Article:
Additional Info: The two separated files of each conversation we have collected will be processed through Linguistic Inquiry Word Count (LIWC).
Thank you in advance.
I am trying to analyse discourse and will code my data. There will be two iterations of this in the form of a pre-task, intervention and post-task involving naturally occurring conversational data. I want to measure the effect of the intervention and so want to use a parametric t-test measure in order to investigate any statistically significant difference.
Conversation analysis begins with the assumption that no interactional event can simply dismissed as unimportant or irrelevant. consequently, expert suggests that it is necessary to try to capture the detail of interaction in transcripts of data recordings; and this means not only transcribing what was said, but the way it was said, and making sure that things seem messy, accidental or ungrammatical are recorded in the transcript and not filtered out in some form of tidying up process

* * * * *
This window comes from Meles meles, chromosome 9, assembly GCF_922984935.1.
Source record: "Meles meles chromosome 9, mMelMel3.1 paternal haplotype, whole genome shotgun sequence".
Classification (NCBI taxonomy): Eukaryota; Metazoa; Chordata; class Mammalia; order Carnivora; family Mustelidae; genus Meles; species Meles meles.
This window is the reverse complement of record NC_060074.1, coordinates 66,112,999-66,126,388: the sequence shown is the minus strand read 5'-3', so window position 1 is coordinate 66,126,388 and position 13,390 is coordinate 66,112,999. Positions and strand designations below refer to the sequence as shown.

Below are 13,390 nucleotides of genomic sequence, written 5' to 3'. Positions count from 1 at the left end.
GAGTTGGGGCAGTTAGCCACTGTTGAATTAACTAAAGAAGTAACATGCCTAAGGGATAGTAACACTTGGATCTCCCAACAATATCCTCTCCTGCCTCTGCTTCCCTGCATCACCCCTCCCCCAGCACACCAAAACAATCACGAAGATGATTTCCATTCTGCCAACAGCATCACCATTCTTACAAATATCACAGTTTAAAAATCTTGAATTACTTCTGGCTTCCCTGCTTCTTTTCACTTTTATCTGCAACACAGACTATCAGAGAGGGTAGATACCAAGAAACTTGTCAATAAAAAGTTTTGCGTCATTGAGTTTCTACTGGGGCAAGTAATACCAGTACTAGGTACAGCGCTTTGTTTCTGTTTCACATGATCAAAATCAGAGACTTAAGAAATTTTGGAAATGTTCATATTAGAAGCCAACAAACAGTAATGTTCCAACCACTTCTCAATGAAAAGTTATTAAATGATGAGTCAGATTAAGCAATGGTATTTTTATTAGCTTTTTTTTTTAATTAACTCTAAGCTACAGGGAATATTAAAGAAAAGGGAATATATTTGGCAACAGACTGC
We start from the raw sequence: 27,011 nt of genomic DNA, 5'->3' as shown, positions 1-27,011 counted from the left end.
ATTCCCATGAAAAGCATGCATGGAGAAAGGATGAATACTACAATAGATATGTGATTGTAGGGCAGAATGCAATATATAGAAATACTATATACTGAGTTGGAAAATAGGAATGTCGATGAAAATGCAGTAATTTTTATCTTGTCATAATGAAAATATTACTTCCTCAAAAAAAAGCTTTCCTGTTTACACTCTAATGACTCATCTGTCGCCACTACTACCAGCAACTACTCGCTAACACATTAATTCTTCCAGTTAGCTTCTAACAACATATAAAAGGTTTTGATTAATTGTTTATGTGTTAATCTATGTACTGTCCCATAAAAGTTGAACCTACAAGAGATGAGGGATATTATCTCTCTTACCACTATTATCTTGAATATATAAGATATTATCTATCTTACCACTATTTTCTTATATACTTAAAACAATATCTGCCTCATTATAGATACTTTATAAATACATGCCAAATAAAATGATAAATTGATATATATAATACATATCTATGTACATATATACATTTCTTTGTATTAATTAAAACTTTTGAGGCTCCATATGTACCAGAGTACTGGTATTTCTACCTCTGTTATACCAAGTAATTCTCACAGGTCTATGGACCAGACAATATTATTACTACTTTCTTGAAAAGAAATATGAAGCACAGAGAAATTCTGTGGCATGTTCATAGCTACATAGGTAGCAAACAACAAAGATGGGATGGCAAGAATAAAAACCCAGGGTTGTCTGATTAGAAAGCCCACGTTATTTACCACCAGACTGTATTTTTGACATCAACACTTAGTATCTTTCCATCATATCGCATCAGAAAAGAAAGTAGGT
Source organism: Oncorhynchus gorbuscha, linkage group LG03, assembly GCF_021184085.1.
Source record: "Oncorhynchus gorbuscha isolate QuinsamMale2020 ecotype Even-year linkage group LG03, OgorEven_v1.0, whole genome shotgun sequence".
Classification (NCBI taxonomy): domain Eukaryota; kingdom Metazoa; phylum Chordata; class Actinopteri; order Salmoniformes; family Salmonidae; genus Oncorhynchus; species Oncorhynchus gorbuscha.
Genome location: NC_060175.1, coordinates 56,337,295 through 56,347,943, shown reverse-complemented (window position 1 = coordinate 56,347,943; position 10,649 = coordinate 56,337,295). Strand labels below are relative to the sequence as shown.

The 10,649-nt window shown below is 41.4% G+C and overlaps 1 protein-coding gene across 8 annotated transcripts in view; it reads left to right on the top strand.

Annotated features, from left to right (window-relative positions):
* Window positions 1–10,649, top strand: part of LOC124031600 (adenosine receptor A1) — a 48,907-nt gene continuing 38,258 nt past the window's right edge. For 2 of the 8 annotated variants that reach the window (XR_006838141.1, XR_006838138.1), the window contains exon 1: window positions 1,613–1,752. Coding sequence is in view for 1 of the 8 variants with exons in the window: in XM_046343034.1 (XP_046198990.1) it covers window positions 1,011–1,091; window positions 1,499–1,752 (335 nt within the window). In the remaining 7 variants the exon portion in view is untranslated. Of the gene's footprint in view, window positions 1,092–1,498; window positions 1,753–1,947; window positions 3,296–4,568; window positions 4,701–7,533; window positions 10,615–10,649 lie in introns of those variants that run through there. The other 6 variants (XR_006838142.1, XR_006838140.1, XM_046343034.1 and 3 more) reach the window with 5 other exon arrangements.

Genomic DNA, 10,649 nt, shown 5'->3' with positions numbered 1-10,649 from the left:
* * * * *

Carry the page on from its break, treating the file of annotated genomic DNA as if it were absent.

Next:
To measure inter-rater agreement for categorical data with more than two raters, Fleiss' kappa can be calculated. However, I am not sure whether Fleiss' kappa can be used to measure agreement between two raters only, because I have found conflicting statements in this regard. On the one hand, one can read that "Fleiss' Kappa is a way to measure agreement between three or more raters" (https://www.statisticshowto.datasciencecentral.com/fleiss-kappa/), while on the other hand it can be read that Fleiss' kappa "is suitable for studies where any constant number of m coders is randomly sampled from a larger population of coders" see
I know that it is technically possible to calculate Fleiss' kappa in the R irr package for two raters only, and this calculation does not give the same results as calculating Cohen's kappa (which is, by definition, for two raters only), as can be seen from the following R code:
> kappam.fleiss(diagnoses[, c(1:2)]) # computes Fliess' Kappa = 0.643 for 2 raters
> kappa2(diagnoses[, c(1:2)]) # calculats Cohen's kappa = 0.651 for 2 raters
But does it conceptually make sense to calculate Fleiss' kappa for two raters only?